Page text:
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By David Pan
Sports editor 

Edmonds-Woodway dominates at sub-regionals | Wrestling

7 Warriors claim titles, with 15 advancing to regionals


Last updated 2/13/2020 at 4:13pm

David R Pan

Edmonds-Woodway's Ethan Nguyen attempts to control Meadowdale's Hilmy Burch (right) during the 106-pound finals at the 3A Kingco-Wesco South Sub-Regional tournament Saturday, Feb. 8, at Juanita High School.

Edmonds-Woodway dominated the field at the 3A Kingco-Wesco South Sub-Regional wrestling tournament.

The Warriors won seven individual titles, had four second-place finishes and are sending 15 on to this week's regional tournament.

Edmonds-Woodway claimed the team title with 262 points easily outdistancing Shorewood (199) and Meadowdale (192.5) Saturday, Feb. 8, at Juanita High School.

The Mavericks came away with two titles, three second-place finishes, and are moving nine on to regionals.

"Hopefully, we're peaking at the right time," Edmonds-Woodway coach Brian Alfi said. "The guys wrestled well overall. It was a good team effort."

Alfi was especially happy for senior Ousman Fatty, who defeated Meadowdale's Nathan Lee 5-2 in the 126-pound finals.

"He has taken second three years in a row and he got a district title tonight," Alfi said. "We're really excited for Ousman."

Another highlight was sophomore Alex Rapelje defeating Meadowdale's Jin Lee, who took sixth at 126 at last year's state meet, 12-2 in the 138 finals. Rapelje recorded two technical falls and a pin en route to the finals.

Meadowdale senior Alex Krueger won his third straight sub-regional heavyweight crown with a pin of Shorecrest's Jordan Glesener in 1 minute, 29 seconds.

"I could have executed my moves better in the finals," Kreuger said. "But sometimes that stuff happens. I'm glad I came out with the win."

Krueger has only one loss to a Washington opponent, No. 1 ranked Jahvius Leui of Chief Sealth. Krueger, who finished sixth in last year's 3A heavyweight division, lost two matches at the Tri-State tournament in Idaho. Leui finished seventh in the 4A heavyweight class last season.

"We'll probably see him again," Meadowdale coach Josh Knowles said.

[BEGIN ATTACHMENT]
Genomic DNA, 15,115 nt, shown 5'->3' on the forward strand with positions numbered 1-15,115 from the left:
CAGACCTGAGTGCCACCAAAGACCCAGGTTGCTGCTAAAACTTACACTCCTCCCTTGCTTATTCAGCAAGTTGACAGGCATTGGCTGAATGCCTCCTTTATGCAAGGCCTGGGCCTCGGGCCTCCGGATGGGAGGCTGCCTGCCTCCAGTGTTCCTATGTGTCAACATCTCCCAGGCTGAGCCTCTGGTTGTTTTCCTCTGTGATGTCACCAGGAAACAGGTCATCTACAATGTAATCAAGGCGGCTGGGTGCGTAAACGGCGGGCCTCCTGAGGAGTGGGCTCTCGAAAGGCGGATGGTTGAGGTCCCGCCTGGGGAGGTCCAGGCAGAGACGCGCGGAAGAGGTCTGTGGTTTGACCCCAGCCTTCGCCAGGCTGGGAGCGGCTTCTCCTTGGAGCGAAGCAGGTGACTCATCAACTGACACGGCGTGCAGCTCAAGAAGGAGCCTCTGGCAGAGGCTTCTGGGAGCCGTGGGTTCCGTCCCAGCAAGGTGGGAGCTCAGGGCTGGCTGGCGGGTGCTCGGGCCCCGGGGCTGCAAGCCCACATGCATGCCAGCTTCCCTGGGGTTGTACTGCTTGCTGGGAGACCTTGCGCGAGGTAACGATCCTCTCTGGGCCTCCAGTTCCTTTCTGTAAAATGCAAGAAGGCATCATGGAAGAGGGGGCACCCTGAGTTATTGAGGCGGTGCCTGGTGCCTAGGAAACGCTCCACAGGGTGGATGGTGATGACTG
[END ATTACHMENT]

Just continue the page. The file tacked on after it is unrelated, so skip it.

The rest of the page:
Meadowdale sophomore Saul Hernandez captured the 170 title by injury default when Shorecrest's Ian Mortenson was unable to continue in the tournament. Hernandez recorded two pins in his earlier matches.

"I'm pretty happy with how we wrestled," Knowles said.

After a loss in the quarterfinals, Meadowdale senior Caleb Monillas rebounded with four victories to take third at 160.

"He was probably in one of the tougher and deeper weight classes," Knowles said. "So that was pretty exciting."

Edmonds-Woodway individual champions included Ethan Nguyen (106), Reece LeCompte (120), Howie Hare (145), Alec Rust (160) and George Karton (220). Second-place finishers were Baylor Denkinger (113), Emmanuel Boakye-Ansah (120), Russel Hare (160) and Evan Gibbs (195). Other Warriors advancing to regionals were Jacob Pahre (fourth at 126), George Quintans (fourth at 138), John Christin-Eriksen (170) and Pilsung Kwak (fourth at 195).

Meadowdale's Hilmy Burch took second at 106. He will be joined at regionals by Javier Richmond (fifth at 113), Devin DeWeese (third at 145), Thaddeus Gonzalez (fourth at 152) and Thomas Nakamura (fifth at 170). The top five placers advance to regionals.

David R Pan

Meadowdale heavyweight Alex Krueger closes in on a pin of Shorecrest's Jordan Glesener

In the girls sub-regional tournament, Edmonds-Woodway senior Vatoria Keyes won by injury default over Everett's Julia Blair at 235. Keyes, who finished fourth at state last year, recorded a pin and technical fall in the tourney. Also moving on are Edmonds-Woodway's Destinee Harris (third at 155) and River Freeburg (fifth at 125). Meadowdale's Farrah Padilla placed fourth at 135.

Alfi is impressed by the progress the Warriors have made this season. Edmonds-Woodway scheduled a number of tough tournaments during the regular season with an eye toward the postseason.

"What we did is we found the best competition for our kids," Alfi said. "We pushed them. We tested them. They had to come back and they had to figure out things to work on. ... They've done a good job tuning their craft and fixing some holes in their game."


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